Many reasons of conflict in the invasion of Melos resonate to the reasons of invasion of Iraq such as capitalism, violation of international law, only the strong survives, homeland security, help from another nation. Capitalism is an economic system that is operated for profit. The US is seeking oil that is becoming more expensive and harder to find. The Athenians are seeking tribute to pay for their army. The Athenians and US are both conqueror and both are driven by money.
The most recent attempt took place in August 1990. On August 2, 1990 Iraq invaded the neighbouring state of Kuwait. The motivation for this invasion has been argued by various scholars and theorists to be the deterioration of the Iraqi economy and the debts created by the Iraq-Iran war. The president of Iraq, Saddam Hussein, wanted
Saudi Arabia can push Egyptian military towards a more hopeful path. We need to persuade them to be smart by not showing control but political transition. Along with stabilizing the alliance Saudi Arabia needs to be open to change at the very least some compromises. Nada Alwadi points out, “Otherwise dangerous confrontations in the region will escalate and will end up threatening the stability of the entire Middle East. It seems hard to gain democracy in the Middle East with Saudi’s monarchy, especially with Saudi’s ruling family.
Discussion 3 When discussing a just war it is important to remember what exactly a just war is. As we learned in class a just war has 12 conditions. For this discussion I will list the 12 conditions and discuss them as they relate to the war in Iraq. Just Cause- This asks the question “Did we have just cause for going to war?” Did we invade Iraq for the right reasons? Many people believe we invaded Iraq for the wrong reasons and I would have to agree.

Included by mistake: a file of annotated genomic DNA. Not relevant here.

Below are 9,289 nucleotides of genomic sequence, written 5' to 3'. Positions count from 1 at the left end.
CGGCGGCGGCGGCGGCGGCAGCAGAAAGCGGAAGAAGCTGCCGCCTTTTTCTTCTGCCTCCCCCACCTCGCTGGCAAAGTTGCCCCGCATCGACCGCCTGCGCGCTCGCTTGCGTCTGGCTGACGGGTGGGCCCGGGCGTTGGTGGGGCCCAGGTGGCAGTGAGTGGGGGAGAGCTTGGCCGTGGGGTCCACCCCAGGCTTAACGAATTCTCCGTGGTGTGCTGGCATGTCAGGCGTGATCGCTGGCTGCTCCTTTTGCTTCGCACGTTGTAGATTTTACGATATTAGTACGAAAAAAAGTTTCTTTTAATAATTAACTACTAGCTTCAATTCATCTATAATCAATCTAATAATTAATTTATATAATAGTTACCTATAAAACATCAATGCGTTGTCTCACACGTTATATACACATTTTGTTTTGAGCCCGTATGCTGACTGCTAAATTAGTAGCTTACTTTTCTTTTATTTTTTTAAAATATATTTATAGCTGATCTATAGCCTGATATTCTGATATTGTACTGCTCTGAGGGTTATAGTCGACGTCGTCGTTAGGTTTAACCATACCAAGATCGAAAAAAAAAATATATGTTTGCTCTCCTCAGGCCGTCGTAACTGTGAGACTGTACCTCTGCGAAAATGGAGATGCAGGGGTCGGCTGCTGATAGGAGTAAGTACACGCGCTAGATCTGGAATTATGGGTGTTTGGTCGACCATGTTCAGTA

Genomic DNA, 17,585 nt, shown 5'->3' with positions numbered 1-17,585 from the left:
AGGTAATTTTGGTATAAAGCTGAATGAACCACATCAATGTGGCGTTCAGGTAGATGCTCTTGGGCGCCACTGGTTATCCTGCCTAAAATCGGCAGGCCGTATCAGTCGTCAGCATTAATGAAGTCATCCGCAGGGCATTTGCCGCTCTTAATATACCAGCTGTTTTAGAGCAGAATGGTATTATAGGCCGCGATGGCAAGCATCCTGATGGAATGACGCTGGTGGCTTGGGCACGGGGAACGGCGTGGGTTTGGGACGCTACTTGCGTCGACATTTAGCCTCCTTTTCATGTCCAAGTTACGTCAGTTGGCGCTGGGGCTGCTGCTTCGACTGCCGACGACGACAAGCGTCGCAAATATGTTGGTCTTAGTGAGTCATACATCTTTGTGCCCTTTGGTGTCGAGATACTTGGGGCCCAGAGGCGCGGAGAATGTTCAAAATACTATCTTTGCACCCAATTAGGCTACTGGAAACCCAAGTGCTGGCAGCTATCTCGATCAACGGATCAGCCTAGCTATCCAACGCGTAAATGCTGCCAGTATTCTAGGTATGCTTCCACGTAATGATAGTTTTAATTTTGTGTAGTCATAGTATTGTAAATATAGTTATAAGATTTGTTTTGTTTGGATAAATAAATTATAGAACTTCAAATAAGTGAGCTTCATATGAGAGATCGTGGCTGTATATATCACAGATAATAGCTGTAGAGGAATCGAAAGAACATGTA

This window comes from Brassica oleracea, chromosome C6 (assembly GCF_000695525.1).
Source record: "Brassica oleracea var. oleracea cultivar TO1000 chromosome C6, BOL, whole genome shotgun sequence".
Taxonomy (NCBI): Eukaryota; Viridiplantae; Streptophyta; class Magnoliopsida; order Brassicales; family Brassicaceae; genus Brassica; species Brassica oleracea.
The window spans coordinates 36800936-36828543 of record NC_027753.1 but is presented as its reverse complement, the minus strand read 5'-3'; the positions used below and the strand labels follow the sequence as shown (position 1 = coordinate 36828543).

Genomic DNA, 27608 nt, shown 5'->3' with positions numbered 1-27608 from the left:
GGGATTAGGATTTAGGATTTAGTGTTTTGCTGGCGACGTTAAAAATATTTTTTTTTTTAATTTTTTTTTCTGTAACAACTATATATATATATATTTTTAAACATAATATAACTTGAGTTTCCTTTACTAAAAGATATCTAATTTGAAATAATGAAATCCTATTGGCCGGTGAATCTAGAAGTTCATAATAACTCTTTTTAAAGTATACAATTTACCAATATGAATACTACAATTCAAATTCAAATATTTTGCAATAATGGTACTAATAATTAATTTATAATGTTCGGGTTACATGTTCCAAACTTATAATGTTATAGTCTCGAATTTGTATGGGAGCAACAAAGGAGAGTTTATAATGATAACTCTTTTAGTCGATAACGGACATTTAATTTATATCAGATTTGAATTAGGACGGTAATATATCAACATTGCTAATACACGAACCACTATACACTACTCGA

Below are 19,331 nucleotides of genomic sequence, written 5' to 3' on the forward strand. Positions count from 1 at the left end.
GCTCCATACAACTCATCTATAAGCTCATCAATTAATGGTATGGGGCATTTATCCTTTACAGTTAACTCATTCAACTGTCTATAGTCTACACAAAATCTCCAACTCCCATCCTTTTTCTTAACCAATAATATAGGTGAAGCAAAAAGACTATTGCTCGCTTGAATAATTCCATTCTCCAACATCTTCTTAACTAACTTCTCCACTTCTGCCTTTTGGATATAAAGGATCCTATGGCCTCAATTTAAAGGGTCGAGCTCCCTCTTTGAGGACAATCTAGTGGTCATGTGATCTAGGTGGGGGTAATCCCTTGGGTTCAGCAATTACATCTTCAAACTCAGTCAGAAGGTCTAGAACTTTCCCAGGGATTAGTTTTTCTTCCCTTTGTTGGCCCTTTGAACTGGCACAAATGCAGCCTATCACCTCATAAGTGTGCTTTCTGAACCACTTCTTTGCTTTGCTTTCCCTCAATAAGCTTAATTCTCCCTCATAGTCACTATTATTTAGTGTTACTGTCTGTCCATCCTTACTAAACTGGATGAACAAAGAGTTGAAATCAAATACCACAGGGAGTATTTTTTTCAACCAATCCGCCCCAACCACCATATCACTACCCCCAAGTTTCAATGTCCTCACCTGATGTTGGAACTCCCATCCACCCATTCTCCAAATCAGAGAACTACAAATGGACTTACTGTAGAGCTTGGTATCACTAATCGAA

The gulf war actually reversed an over decade long trend of neutrality. “American foreign policy toward Iraq during the 1980s and up to the invasion of Kuwait was conciliatory, guided by the belief that the U.S. shared geopolitical and strategic interests with Saddam Hussein. America's primary interest was restraining Iran and maintaining a balance of power in the region favorable to American interests, particularly oil, technology, and agriculture. Secondary interests included the security of Israel and the containment of Soviet influence.” Scholar’s like Karen Mingst and Ivan Arreguin-Toft would
Conflict between the United States and the Middle East The growing conflict between the United States and the Middle East is something that has not seemed to die down. The government officials of the Middle East have been complaining about the continuing increase of the United States Political successors and Military advancements. The Middle East and Islamic nations just feel threatened by the United States military force. I believe that the United States and troops are not trying to intentionally be a threat to the Middle East; they are just trying to make sure that the Americans are protected. The Islamic nation feels the need to always be in attack mode because of the big threat that the United States poses as.